Trump has defended the move, tapping into widespread public disenchantment with years of costly and protracted American military operations in the Middle East and South Asia that have not delivered victories, even though few dispute the success and progress of the campaign against the Islamic State.

“Does the USA want to be the Policeman of the Middle East, getting NOTHING but spending precious lives and trillions of dollars protecting others who, in almost all cases, do not appreciate what we are doing?” Trump tweeted Thursday. “Do we want to be there forever? Time for others to finally fight.”

Critics accused Trump of ignoring the threat a reconstituted Islamic State poses to the United States and its allies in the event of a hasty and chaotic U.S. withdrawal.

The cacophony among U.S. allies, analysts said, is likely to please Putin, who has long sought to chip away at Western unity. But in the short term, the Kremlin stands to gain the most on the ground in Syria, where Russia has long been seeking to consolidate gains for Assad.

The confusion between the United States and its closest allies backs the message that Putin has been sending to Russia’s partners in the Middle East: that Russia is an ally that can be trusted and one that will fight until the end.

Russia has stuck by Assad despite mounting international pressure and multiple rounds of sanctions, seeing the Syrian government as a loyal client in the Middle East and preferring a strongman ally to a country in disarray.

Russia helped turn the tide in Syria’s civil war after intervening in 2015 with airstrikes to back Assad. It was the first time since the fall of the Soviet Union that Russia had engaged on a large scale in a war outside the former Soviet borders.

For Putin, analysts say, the significance was manifold. Propping up Assad was a message to the West that leaders cannot be deposed by outside force — an attempt that Putin is believed to fear the West is trying to orchestrate in Russia. The military campaign was also a way for Russia to reestablish influence in the Middle East, show off its reconstituted military might and help brand itself a resurgent great power.

“Russia has become the major power broker in the Middle East,” said Angela Stent, a Russia expert at Georgetown University. “It’s the only major power that talks to the Shia states, the Sunni states, Israel, Hamas, Hezbollah and the Kurds. The only difference between now and the Soviet days is that Russia approaches issues non-ideologically.”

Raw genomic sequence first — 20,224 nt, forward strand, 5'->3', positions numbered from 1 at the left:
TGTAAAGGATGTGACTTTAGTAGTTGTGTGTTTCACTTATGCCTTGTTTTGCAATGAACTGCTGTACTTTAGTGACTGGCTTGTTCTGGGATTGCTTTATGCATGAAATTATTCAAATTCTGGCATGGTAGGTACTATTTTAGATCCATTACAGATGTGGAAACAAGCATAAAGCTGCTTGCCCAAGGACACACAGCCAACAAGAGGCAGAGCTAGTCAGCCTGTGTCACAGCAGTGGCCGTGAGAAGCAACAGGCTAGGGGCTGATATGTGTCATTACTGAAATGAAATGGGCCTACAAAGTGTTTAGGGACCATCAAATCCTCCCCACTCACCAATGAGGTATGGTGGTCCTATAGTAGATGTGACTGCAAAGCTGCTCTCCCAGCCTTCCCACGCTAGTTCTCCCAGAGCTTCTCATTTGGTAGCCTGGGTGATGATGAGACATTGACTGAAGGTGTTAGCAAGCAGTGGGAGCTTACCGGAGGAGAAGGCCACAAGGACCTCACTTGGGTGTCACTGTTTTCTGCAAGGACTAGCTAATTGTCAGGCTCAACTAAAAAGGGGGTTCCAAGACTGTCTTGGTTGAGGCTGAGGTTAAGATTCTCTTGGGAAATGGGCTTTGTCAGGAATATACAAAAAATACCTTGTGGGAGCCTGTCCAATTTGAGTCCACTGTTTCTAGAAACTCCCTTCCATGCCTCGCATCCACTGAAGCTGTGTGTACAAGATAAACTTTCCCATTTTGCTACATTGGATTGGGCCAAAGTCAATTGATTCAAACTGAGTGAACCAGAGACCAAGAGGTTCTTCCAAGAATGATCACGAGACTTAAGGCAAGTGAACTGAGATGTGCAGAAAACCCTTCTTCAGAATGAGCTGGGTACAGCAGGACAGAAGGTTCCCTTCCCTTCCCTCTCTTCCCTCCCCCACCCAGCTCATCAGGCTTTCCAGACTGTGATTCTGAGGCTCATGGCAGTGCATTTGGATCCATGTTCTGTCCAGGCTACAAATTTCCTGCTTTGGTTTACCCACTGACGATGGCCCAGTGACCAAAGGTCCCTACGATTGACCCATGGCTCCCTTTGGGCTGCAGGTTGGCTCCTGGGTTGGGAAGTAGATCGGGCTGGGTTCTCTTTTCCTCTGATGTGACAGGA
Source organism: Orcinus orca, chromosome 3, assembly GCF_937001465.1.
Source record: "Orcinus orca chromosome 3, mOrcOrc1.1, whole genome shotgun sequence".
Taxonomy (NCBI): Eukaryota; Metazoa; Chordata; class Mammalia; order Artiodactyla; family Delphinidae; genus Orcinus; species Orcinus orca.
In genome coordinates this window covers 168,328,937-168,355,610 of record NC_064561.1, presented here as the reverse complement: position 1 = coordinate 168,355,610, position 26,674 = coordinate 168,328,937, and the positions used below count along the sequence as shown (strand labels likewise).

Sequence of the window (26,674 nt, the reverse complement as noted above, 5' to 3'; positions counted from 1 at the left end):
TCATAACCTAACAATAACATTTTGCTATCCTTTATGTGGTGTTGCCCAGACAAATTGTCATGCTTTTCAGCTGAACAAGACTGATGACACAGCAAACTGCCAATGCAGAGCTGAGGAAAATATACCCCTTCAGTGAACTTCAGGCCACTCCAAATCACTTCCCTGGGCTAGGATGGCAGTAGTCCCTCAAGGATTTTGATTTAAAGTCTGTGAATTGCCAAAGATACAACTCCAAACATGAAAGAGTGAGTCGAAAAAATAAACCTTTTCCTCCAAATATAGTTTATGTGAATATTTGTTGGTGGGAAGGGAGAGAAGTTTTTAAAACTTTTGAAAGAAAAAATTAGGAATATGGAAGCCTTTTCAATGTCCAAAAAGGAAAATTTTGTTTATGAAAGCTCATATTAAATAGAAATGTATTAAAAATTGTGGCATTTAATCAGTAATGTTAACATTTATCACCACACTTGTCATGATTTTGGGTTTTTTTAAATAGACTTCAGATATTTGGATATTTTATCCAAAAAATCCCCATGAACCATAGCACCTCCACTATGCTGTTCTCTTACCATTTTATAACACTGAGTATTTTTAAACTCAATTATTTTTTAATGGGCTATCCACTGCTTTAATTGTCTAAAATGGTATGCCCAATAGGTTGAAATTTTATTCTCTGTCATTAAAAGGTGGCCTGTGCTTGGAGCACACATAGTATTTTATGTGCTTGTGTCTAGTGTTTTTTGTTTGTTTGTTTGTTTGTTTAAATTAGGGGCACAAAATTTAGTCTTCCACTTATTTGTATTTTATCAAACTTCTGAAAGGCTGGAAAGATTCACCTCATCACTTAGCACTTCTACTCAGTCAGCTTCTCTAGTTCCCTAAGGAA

The Russian military presence in Syria includes a naval base in Tartus and an air base in Hmeimim. Russia plans to forge ahead in talks with Turkey and Iran to find a political settlement for the conflict, a prospect Moscow sees as more likely and favorable now that the United States may be out of the picture.

Putin on Thursday seemed to try to avoid taking too much of a victory lap, describing a U.S. withdrawal as the “right” decision if it actually happens. Russia says the U.S. deployment to Syria has always been illegal because it lacked a mandate from the Assad government or the United Nations.

The Russian president lauded Trump for his analysis that the Islamic State has been defeated, though analysts and U.S. military commanders say the militant group remains a deadly force. ISIS, Putin said, had already been dealt “serious blows.”

The disruption in the U.S. alliance over the withdrawal decision touches on a long-term goal of Putin’s.

In a 2007 speech in Munich, Putin famously decried a unipolar world led by the United States as unfair and called a geopolitical arena with one master pernicious for nations within its system.

Since then, the Russian leader has sought to reestablish Moscow as a global power and undermine faith in democratic ideals and alliances that have given Washington its military and economic might since the Cold War.

“One state and, of course, first and foremost the United States, has overstepped its national borders in every way,” Putin said in 2007. “This is visible in the economic, political, cultural and educational policies it imposes on other nations.”